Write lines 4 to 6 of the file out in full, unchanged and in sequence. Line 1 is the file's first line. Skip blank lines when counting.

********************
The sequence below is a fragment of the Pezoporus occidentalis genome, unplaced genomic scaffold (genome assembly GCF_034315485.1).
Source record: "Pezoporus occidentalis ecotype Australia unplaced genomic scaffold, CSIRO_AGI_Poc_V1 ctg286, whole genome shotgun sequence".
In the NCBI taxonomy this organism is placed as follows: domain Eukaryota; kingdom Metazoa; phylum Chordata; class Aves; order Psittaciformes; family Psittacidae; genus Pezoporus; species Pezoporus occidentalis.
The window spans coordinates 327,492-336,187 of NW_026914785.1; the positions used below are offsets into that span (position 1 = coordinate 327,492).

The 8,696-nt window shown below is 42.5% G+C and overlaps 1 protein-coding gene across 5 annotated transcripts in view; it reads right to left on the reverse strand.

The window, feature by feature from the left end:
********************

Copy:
The window spans coordinates 327,492-336,187 of NW_026914785.1; the positions used below are offsets into that span (position 1 = coordinate 327,492).

The 8,696-nt window shown below is 42.5% G+C and overlaps 1 protein-coding gene across 5 annotated transcripts in view; it reads right to left on the reverse strand.

The window, feature by feature from the left end: